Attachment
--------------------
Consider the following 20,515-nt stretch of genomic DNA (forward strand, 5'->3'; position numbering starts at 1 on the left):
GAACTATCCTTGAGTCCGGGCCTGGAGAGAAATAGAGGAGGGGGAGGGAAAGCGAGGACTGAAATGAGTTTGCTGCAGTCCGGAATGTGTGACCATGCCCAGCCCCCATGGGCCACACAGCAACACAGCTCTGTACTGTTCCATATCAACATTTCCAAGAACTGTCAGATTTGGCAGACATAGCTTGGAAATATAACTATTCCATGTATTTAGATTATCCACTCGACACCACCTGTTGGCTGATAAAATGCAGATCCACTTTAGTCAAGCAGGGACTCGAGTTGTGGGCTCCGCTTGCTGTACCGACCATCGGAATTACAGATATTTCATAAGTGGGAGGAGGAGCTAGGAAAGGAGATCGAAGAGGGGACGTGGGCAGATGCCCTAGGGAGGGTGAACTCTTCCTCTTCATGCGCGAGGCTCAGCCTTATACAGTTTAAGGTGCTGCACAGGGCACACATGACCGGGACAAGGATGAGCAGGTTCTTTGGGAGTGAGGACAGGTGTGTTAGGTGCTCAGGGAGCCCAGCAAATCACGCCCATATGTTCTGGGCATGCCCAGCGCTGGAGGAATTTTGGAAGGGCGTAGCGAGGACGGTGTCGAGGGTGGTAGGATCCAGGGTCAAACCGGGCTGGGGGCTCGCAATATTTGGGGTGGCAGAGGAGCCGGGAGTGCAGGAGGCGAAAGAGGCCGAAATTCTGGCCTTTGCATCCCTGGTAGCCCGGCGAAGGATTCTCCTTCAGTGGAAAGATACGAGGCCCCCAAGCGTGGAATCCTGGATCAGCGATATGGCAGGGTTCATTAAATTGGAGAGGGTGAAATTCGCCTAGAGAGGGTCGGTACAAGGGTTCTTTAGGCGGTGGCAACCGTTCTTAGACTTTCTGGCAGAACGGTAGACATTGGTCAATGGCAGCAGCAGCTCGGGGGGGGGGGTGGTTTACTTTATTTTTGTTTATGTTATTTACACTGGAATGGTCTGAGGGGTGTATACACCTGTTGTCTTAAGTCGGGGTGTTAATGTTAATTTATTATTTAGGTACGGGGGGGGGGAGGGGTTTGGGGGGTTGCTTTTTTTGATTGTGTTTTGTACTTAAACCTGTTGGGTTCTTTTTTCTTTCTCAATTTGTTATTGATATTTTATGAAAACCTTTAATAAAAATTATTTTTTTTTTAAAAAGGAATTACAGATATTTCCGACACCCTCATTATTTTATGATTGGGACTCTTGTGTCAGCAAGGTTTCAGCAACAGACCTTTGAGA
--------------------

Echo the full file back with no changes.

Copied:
Consider the following 20,515-nt stretch of genomic DNA (forward strand, 5'->3'; position numbering starts at 1 on the left):
GAACTATCCTTGAGTCCGGGCCTGGAGAGAAATAGAGGAGGGGGAGGGAAAGCGAGGACTGAAATGAGTTTGCTGCAGTCCGGAATGTGTGACCATGCCCAGCCCCCATGGGCCACACAGCAACACAGCTCTGTACTGTTCCATATCAACATTTCCAAGAACTGTCAGATTTGGCAGACATAGCTTGGAAATATAACTATTCCATGTATTTAGATTATCCACTCGACACCACCTGTTGGCTGATAAAATGCAGATCCACTTTAGTCAAGCAGGGACTCGAGTTGTGGGCTCCGCTTGCTGTACCGACCATCGGAATTACAGATATTTCATAAGTGGGAGGAGGAGCTAGGAAAGGAGATCGAAGAGGGGACGTGGGCAGATGCCCTAGGGAGGGTGAACTCTTCCTCTTCATGCGCGAGGCTCAGCCTTATACAGTTTAAGGTGCTGCACAGGGCACACATGACCGGGACAAGGATGAGCAGGTTCTTTGGGAGTGAGGACAGGTGTGTTAGGTGCTCAGGGAGCCCAGCAAATCACGCCCATATGTTCTGGGCATGCCCAGCGCTGGAGGAATTTTGGAAGGGCGTAGCGAGGACGGTGTCGAGGGTGGTAGGATCCAGGGTCAAACCGGGCTGGGGGCTCGCAATATTTGGGGTGGCAGAGGAGCCGGGAGTGCAGGAGGCGAAAGAGGCCGAAATTCTGGCCTTTGCATCCCTGGTAGCCCGGCGAAGGATTCTCCTTCAGTGGAAAGATACGAGGCCCCCAAGCGTGGAATCCTGGATCAGCGATATGGCAGGGTTCATTAAATTGGAGAGGGTGAAATTCGCCTAGAGAGGGTCGGTACAAGGGTTCTTTAGGCGGTGGCAACCGTTCTTAGACTTTCTGGCAGAACGGTAGACATTGGTCAATGGCAGCAGCAGCTCGGGGGGGGGGGTGGTTTACTTTATTTTTGTTTATGTTATTTACACTGGAATGGTCTGAGGGGTGTATACACCTGTTGTCTTAAGTCGGGGTGTTAATGTTAATTTATTATTTAGGTACGGGGGGGGGGAGGGGTTTGGGGGGTTGCTTTTTTTGATTGTGTTTTGTACTTAAACCTGTTGGGTTCTTTTTTCTTTCTCAATTTGTTATTGATATTTTATGAAAACCTTTAATAAAAATTATTTTTTTTTTAAAAAGGAATTACAGATATTTCCGACACCCTCATTATTTTATGATTGGGACTCTTGTGTCAGCAAGGTTTCAGCAACAGACCTTTGAGA